Bankruptcy and restructuring
Marvel entertainment group was started by Martin Goodman in 1939. It originally was a comic book business, known as Marvel Comics now. We have no way to forget the images of X-men, Spider-Man, and Thor. Marvel Entertainment Group has had a glorious history, and a dominant position in the comic market. However, this glorious empire regretfully elapsed in the end. The historical rise and fall influences not only comic fans’ life, but most importantly to its investors and the financial market. Here we discuss in detail about the reason Marvel file for bankruptcy, the evaluation of the restructuring plan, equity worth per share under restructuring plan, its influence on the debt rising ability to other firms in the group, and why the portfolio managers choose to sell their zero coupon bonds.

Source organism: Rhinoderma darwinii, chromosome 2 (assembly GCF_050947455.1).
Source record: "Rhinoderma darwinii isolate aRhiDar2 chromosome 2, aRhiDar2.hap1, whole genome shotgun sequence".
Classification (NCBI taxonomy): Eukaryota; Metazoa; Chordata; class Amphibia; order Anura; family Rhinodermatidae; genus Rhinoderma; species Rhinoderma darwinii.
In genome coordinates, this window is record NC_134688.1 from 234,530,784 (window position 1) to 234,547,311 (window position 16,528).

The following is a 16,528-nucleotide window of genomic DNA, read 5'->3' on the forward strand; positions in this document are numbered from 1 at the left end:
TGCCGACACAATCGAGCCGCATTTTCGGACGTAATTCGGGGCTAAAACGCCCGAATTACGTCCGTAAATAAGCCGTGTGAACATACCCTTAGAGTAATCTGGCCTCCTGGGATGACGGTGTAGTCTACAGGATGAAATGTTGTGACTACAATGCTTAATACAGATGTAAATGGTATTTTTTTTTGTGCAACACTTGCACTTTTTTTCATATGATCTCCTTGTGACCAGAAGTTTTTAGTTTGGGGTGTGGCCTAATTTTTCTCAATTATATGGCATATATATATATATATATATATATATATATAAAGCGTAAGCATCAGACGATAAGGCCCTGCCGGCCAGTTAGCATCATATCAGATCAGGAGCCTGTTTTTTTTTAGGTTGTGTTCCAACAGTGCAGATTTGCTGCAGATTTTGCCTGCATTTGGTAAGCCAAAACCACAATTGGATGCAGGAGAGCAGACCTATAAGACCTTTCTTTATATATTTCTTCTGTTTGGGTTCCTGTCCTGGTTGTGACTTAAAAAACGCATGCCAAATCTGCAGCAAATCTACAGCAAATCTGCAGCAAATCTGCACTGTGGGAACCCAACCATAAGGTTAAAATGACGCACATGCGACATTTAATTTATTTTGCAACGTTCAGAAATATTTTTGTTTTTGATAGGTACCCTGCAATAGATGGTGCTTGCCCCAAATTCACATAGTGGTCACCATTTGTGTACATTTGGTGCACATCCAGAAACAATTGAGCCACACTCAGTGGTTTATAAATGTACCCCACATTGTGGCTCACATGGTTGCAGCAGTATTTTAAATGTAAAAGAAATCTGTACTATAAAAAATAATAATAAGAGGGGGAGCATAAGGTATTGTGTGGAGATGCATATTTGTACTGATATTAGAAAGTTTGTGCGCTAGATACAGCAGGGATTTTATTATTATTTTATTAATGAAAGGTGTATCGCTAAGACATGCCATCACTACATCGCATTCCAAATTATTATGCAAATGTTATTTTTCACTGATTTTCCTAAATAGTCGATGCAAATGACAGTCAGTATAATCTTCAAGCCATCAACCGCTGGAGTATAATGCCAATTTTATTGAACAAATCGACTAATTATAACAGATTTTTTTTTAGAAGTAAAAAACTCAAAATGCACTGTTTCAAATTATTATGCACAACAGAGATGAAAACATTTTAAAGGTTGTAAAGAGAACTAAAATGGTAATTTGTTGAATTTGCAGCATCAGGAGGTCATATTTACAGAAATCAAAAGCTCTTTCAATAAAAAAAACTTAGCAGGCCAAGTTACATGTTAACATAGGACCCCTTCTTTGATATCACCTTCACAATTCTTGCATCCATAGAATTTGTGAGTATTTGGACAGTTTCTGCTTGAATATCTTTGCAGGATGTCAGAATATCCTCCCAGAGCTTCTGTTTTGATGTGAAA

Part 1 Analyzing problems: why did Marvel file for Chapter 11? Were the problems caused by bad luck, bad strategy, or bad execution?
After taking a deep look into its performance of a six-year period, we reached the conclusion that the fall of this comic star is mainly caused by bad strategy it adopted, especially the one to acquire Skybox. Though the first two issuance of debt did bring along good operating results, Marvel’s core business began to falter shortly after the third issuance. The sales of three major business lines: Sports and Entertainment Cards, Children’s Activity Stickers, and Published comic books all decline significantly after 1993. The main reason for this decline can be explained by the fact that child entertainment is becoming more diversified, with alternatives appearing such as video games. Besides that, collectors’ declining willingness to invest in comic books drive the sales down dramatically. However, these reasons have little things to do with luck: because a successful and experienced entertainment company like Marvel should have the ability to notice this kind of demand